The authors noted the strength of the study included the sample used, which was large and nationally representative, and that the drug-use questionnaire was private, which helped reduce the chances of reporting bias. Among the study’s limitations, which the authors noted, were that it did not include institutionalized individuals and that residual confounding could have occurred due to the observational nature of the study.
“Despite the limitations, our study offers insights into an important public health problem of drug abuse in the chronic low back pain population, and has the advantage of using a nationally representative sample of community-dwelling adults,” Shmagel and colleagues wrote.
Physicians should be on alert
Choll W. Kim, MD, PhD, of the Spine Institute of San Diego, was not surprised by the findings because the way that patients with chronic LBP respond to pain is highly variable and these patients are also more challenging to treat.
“We should be careful about prescribing narcotic pain medicines that are habit-forming and build up tolerance in a group of patients that is going to have long-standing pain,” he told Spine Surgery Today.
Kim does a number of things when dealing with patients with chronic LBP. He assesses their affect when he takes their history to get a sense of whether they are significantly depress-ed and also provides patients with a handout that discusses opioid-induced hyperalgesia, which is a heightened pain sensitivity caused by opioid pain medication.
“An important component of dealing with this issue is patient education, but that conversation tends to be awkward to broach because patients think you are accusing them of either being pain intolerant or being a drug abuser or a combination of both,” he said, noting the handout is perceived as a more formal approach to the topic and helps complete what can be an awkward conversation.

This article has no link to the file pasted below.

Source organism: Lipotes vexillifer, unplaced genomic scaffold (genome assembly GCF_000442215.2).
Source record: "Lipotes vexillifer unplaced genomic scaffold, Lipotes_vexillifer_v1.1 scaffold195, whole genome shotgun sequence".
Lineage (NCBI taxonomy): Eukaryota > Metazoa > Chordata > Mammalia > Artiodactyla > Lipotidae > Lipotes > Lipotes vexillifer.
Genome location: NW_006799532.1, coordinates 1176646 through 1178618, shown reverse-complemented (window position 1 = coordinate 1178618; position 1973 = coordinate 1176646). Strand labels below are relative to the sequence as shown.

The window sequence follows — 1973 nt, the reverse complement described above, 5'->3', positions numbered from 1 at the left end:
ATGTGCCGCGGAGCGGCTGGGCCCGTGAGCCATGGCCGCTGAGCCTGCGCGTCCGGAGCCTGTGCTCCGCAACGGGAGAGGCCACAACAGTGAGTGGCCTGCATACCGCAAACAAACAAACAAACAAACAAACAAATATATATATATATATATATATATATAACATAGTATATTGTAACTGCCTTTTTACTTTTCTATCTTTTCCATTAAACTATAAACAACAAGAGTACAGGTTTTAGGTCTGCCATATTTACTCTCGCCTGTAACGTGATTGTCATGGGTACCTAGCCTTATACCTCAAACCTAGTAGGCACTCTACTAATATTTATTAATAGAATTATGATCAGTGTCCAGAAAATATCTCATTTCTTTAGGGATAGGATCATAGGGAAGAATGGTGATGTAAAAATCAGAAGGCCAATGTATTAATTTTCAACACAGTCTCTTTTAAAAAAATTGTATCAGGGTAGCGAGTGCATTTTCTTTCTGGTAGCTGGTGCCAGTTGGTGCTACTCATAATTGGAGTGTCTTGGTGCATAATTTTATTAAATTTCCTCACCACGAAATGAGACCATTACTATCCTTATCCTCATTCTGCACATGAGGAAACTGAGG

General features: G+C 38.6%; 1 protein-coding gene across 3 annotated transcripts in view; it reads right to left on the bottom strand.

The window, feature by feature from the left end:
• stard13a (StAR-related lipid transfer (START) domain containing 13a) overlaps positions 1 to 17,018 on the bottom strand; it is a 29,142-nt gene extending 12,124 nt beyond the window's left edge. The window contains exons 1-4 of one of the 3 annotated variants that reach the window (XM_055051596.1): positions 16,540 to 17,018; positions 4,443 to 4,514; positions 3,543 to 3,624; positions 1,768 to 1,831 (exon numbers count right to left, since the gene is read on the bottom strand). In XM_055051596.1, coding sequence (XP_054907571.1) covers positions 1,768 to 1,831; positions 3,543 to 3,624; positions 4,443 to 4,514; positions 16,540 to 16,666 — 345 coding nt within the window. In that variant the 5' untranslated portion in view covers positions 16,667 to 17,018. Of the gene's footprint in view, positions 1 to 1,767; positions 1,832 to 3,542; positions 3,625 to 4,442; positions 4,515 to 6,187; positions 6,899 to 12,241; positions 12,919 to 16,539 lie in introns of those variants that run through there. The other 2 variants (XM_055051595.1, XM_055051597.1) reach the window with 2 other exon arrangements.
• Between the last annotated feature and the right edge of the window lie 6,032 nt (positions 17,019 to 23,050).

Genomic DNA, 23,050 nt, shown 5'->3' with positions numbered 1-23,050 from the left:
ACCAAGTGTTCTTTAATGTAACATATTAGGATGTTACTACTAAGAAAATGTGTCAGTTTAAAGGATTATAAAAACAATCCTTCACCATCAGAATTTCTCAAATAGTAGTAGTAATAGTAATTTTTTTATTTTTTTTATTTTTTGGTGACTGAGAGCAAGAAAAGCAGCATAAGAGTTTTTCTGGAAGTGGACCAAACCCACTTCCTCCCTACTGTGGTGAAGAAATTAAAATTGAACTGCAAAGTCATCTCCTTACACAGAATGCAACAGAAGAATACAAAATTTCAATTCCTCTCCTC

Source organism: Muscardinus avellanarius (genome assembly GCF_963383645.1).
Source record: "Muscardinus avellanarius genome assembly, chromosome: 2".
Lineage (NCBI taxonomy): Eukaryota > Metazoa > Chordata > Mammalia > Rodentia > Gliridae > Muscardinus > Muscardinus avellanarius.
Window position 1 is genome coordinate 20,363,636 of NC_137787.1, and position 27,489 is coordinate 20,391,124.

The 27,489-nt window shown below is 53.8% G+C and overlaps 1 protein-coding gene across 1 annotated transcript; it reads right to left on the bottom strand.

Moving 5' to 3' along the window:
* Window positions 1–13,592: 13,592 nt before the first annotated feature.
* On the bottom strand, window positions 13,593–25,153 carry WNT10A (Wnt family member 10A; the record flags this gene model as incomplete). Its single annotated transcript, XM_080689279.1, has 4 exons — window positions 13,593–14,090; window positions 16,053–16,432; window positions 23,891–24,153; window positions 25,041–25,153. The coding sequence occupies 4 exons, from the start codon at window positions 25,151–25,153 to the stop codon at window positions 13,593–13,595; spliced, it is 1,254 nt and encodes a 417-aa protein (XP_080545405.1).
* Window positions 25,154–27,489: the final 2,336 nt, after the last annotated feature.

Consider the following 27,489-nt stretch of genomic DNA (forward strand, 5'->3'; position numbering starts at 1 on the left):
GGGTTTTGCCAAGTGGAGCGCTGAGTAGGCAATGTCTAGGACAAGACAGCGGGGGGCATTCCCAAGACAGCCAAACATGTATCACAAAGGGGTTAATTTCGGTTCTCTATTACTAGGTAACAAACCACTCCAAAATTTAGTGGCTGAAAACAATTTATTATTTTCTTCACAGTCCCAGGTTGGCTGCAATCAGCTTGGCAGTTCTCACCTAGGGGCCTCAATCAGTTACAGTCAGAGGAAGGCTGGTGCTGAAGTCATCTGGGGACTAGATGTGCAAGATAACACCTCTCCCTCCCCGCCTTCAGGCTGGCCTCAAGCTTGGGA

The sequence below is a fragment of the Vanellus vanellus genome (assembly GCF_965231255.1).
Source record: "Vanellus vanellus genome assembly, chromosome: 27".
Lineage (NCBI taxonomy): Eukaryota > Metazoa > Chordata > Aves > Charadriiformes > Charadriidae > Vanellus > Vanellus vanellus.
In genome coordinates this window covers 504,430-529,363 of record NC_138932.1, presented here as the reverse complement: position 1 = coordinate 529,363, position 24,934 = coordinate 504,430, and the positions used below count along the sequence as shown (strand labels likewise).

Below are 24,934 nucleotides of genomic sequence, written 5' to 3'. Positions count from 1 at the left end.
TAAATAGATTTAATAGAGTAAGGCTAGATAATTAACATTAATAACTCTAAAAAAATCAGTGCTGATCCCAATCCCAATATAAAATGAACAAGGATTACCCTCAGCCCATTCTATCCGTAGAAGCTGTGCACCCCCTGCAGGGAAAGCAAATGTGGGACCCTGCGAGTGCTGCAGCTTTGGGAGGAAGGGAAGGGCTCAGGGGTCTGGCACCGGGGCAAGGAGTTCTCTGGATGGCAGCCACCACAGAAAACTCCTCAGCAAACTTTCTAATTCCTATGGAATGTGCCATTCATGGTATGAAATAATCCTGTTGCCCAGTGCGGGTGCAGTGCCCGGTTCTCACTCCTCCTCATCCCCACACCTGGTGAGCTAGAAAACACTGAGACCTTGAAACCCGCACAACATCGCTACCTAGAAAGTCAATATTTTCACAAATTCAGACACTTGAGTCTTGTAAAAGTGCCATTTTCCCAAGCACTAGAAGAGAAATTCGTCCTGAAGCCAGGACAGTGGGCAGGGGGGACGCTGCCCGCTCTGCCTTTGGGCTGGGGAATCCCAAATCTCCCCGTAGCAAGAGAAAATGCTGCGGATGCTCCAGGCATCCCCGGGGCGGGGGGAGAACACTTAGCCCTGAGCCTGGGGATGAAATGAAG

Get buy-in for prescribed opioids
When Kim prescribes high-dose narcotics prior to surgery for his patients with chronic LBP, he also gets them to agree to the plan for using these medications at the outset. He tells them the pain medications will make their surgery harder overall but, once the surgery is complete, they must be weaned off them.
“It is important to have the buy-in of the patient. Without that,” he said, “they will resist you. We have a responsibility to try to help our patients do this.”
Overall, this study makes it easier for spine surgeons to explain to their patients why prescribing more pain medication is not a good option, according to Kim.
“I think the take-home message from this is there is more information that should put physicians on alert that patients with chronic LBP are at risk for chronic narcotic dependence and abuse. We should continue to be careful about long-term narcotic management in these patients,” Kim said. — by Susan M. Rapp and Monica Jaramillo
- Shmagel A, et al. Spine. 2016;doi:10.1097/BRS.0000000000001702.
- For more information:
- Choll W. Kim, MD, PhD, can be reached at Spine Institute of San Diego, 6719 Alvarado Rd., Suite 308, San Diego, CA 92120; email: email@example.com.
- Anna Shmagel, MD, MS, can be reached at University of Minnesota, Division of Rheumatic and Autoimmune Diseases, 420 Delaware St. SE, MMC 108, Minneapolis, MN 55455; email: firstname.lastname@example.org.
Disclosures: Kim and Shmagel report no relevant financial disclosures.